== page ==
Organophosphate poisoning

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Organophosphate poisoning
« on: January 16, 2016, 07:58:09 PM »


Organophosphate poisoning


From Wikipedia, the free encyclopaedia

Wilful suppression of information and cover up by the British Government[edit]
Recent press stories reveal a deliberate cover up and lying by the UK government.[39]

United States[edit]
Under a 1988 amendment to the Federal Insecticide, Fungicide and Rodenticide Act (FIFRA), the U.S. Environmental Protection Agency (EPA) regulates organophosphate pesticides[40] Its focus was initially on registering pesticides for use on food crops. No pesticide can be sold in the United States before the EPA has reviewed the manufacture's application for registration and determined that the use of the product will not present an unreasonable risk to the public or the environment.[41] In 1996, with the passage of the Food Quality Protection Act, Congress required the EPA to reassess all existing pesticide tolerances with specific consideration for children.[42] This resulted in a 10-year review process of the health and environmental effects of all pesticides, beginning with the organophosphates. As part of that process, in 1999 the EPA announced a ban the use of organophosphate pesticide methyl parathion and significant restrictions on the use of another OP, azinphos methyl, in what they called "kid's food".[43] The review process was concluded in 2006 and eliminated or modified thousands of other uses of pesticides.[44] Other legislative action has been taken to protect children from the risks of organophosphates.
Many non-governmental and research groups, as well as the EPA's Office of Inspector General, have published concerns that the review did not take into account possible neurotoxic effects on developing fetuses and children, an area of developing research. OIG report. A group of leading EPA scientists sent a letter to the chief administrator, Stephen Johnson, decrying the lack of developmental neurotoxicity data in the review process. EPA Letter EHP article New studies have shown toxicity to developing organisms during certain "critical periods" at doses much lower than those previously suspected to cause harm.[45]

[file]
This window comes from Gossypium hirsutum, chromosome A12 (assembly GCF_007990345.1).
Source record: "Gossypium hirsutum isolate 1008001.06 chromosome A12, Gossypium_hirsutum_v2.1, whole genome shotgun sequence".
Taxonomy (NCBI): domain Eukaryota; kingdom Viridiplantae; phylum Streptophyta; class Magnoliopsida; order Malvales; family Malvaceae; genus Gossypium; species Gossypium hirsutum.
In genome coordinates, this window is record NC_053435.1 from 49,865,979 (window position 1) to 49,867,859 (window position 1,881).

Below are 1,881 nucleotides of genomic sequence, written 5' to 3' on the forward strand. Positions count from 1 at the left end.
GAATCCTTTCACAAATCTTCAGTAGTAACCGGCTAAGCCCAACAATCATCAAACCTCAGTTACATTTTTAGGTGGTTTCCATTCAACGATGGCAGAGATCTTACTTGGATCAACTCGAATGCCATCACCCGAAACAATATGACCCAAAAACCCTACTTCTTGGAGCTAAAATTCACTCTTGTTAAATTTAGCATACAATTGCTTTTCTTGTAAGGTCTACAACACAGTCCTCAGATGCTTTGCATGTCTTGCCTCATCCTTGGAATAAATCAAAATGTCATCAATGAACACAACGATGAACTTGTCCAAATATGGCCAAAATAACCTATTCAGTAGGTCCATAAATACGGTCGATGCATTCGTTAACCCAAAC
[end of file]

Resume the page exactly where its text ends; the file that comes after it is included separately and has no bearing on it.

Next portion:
Even the restrictions that did successfully pass have been controversial. For example, in 1999 the EPA restricted the use of chlorpyrifos in households (under the commercial name Dursban). However, the EPA did not limit its use in agriculture. Chlorpyrifos remains one of the most widely used pesticides.[46] This may soon change. On February 8, 2013 the EPA requested comment on a preliminary evaluation of the potential risks to children and other bystanders from volatilization of chlorpyrifos from treated crops[47]

Research[edit]
Currently, more research is being done on animal fetuses to determine the effects of OP's during critical periods of development[citation needed]. Due to children's decreased size, faster rate of respiration, and continuing organ development, this area is important to research. Research to determine the variability on the PON1 enzyme in humans is also currently being researched.
The use of the organophosphates in aviation lubricating oils and hydraulic fluids and its impact on health and flight safety is currently being researched. Aerotoxic syndrome is a medical condition allegedly caused by exposure to contaminated bleed air.
Purdey (1998) suggested that organophosphates, in particular Phosmet, induced the transmissible spongiform encephalopathy epidemic of BSE.[48] A European Union food safety Scientific Steering Committee examined the evidence and did not find a link.[49]

References[edit]

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